Defra has recently published its preliminary estimate of this year’s UK cereals and oilseed rape harvest. It suggests that wheat averaged 7.9 t/ha and oilseed rape a lowly 3.1 t/ha. Defra, like everyone else, has suggested that the wheat yield was ‘average’. That got me thinking; how is the average yield calculated, particularly if there is a current trend upwards or downwards?
Hence, I have produced two graphs of the average yields of wheat, using information from the excellent online FAOSTAT3 database for the years 1996-2014 and Defra data for 2015 and 2016. The data used by the FAO is taken from Defra’s final yield surveys but at the moment it covers only individual years up to the 2014 harvest.
The first graph shows the five year rolling average yield for UK wheat; hence, the 2016 average yield includes the yields achieved from 2012 to 2016. As you can see, this graph rather deflates the view that we are witnessing a breakthrough in yields. Average five year rolling yields have been virtually the same over this century.
The second graph shows the four year rolling average and this implies a different scenario. After a long plateau in yields, they appear to be on the rise following a recent dip.
What explains the difference between the two graphs is the year 2012. Taking that out of the picture, the high yields achieved in 2014 and 2015 have raised the 2016 four year rolling average yield. It is tempting to say that we should ignore the poor yields in 2012 where exceptionally low summer solar radiation and summer waterlogging resulted in such poor yields. However, on the same basis, should we perhaps ignore the near perfect conditions, particularly up North, for wheat yields in 2015?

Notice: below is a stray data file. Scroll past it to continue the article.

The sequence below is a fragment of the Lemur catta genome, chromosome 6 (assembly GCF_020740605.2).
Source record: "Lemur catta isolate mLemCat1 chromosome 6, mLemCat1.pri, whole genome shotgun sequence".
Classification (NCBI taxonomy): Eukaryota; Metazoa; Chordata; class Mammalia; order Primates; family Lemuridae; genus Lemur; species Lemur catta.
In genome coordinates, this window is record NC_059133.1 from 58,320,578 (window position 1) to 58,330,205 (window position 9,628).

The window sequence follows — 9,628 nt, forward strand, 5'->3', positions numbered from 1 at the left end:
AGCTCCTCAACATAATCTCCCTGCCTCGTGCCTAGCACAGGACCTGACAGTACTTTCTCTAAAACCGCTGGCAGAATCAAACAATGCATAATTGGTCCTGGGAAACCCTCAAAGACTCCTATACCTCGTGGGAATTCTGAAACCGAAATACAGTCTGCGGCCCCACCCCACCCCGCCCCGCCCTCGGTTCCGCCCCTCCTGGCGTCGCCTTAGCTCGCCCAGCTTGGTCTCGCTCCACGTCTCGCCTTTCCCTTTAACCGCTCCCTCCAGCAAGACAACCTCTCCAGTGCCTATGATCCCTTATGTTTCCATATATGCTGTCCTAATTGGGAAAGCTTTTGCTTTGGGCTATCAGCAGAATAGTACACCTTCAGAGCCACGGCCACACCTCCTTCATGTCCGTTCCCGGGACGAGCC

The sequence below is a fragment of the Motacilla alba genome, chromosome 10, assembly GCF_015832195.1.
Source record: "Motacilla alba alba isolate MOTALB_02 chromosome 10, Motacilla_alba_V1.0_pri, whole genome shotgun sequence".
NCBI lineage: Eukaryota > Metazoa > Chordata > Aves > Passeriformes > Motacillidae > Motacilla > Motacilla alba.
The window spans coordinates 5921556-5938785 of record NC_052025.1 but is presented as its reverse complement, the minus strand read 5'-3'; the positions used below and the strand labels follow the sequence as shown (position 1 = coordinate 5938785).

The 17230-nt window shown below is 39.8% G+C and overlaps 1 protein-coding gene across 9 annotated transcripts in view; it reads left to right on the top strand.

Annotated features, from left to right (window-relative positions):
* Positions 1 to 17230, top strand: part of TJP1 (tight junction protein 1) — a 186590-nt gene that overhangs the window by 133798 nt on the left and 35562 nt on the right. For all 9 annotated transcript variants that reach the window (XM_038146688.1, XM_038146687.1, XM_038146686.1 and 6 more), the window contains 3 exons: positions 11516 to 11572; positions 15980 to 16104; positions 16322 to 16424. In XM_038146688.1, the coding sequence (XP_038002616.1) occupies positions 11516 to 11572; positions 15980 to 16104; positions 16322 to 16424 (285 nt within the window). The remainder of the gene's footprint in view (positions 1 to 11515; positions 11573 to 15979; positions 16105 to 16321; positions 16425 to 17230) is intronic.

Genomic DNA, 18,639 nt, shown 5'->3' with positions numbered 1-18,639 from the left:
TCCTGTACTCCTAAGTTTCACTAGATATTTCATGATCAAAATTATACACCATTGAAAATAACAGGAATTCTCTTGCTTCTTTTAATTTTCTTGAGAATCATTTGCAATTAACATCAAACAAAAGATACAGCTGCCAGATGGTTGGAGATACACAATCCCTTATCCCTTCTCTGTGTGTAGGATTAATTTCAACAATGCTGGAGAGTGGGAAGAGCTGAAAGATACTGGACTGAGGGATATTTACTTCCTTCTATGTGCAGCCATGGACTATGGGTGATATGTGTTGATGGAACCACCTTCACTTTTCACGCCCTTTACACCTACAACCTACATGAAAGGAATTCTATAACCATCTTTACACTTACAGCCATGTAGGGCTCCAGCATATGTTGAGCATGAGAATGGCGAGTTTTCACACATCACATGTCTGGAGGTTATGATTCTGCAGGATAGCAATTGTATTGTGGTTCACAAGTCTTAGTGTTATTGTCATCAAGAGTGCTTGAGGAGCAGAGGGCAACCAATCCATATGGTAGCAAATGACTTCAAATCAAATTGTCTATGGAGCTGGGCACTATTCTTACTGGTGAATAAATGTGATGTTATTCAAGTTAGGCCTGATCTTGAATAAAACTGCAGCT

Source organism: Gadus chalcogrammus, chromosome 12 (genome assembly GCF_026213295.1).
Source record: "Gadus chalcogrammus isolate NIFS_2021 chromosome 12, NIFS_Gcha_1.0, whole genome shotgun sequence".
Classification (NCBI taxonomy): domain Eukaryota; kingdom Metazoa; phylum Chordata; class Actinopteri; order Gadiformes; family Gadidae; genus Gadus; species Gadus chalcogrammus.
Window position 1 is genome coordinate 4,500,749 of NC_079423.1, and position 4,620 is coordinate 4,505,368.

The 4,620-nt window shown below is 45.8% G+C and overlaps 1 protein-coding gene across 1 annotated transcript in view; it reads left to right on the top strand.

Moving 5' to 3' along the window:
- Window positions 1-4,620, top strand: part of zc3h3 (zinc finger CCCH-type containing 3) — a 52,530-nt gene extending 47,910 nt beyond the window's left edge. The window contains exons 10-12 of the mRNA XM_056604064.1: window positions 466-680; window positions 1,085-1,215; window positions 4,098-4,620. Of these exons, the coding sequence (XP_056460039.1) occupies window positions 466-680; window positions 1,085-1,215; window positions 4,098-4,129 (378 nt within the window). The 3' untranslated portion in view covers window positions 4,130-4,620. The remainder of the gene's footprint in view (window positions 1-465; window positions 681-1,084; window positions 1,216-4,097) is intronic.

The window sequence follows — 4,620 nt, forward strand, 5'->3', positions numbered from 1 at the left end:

So, in my opinion, we have yet to see clear evidence that wheat yields are increasing despite some spectacular results in 2015. In addition, this year’s oilseed rape yields have dampened a recent trend towards higher yields.
There is more than one reason for the rather ‘average’ yields for this year’s winter wheat yields and the poor winter oilseed rape yields. However, one common feature shared by both crops is that much of the country had poor levels of solar radiation in late May and June. This may have been more significant in winter oilseed rape than in winter wheat. This is because grain fill in oilseed rape is determined almost entirely by current solar radiation whilst a significant proportion of grain fill in wheat is provided by reserves laid down before flowering.
The generally low radiation levels in June are probably the dominant explanation for the relatively high protein levels in wheat this year. Grain fill was restricted whilst moist soils meant that there was adequate nitrogen in the wheat plants. Another explanation may be that farmers were mistakenly encouraged by the high yields in 2015 to apply more nitrogen in 2016. There is no evidence of a link between economic optimum nitrogen levels and feed wheat yields unless yields are exceptionally high. NIAB TAG data suggests that extra nitrogen may be required for yields above 14 t/ha but please remember that such yields occur in parts of fields that have an overall yield of 11-12 t/ha.
Defra publishes its final yield estimates in December along with regional yields. I will then comment on my predictions of wheat yields made in a blog in July. It sounds as if I was not too far out but, of course, the majority of seasons produce average or near average yields.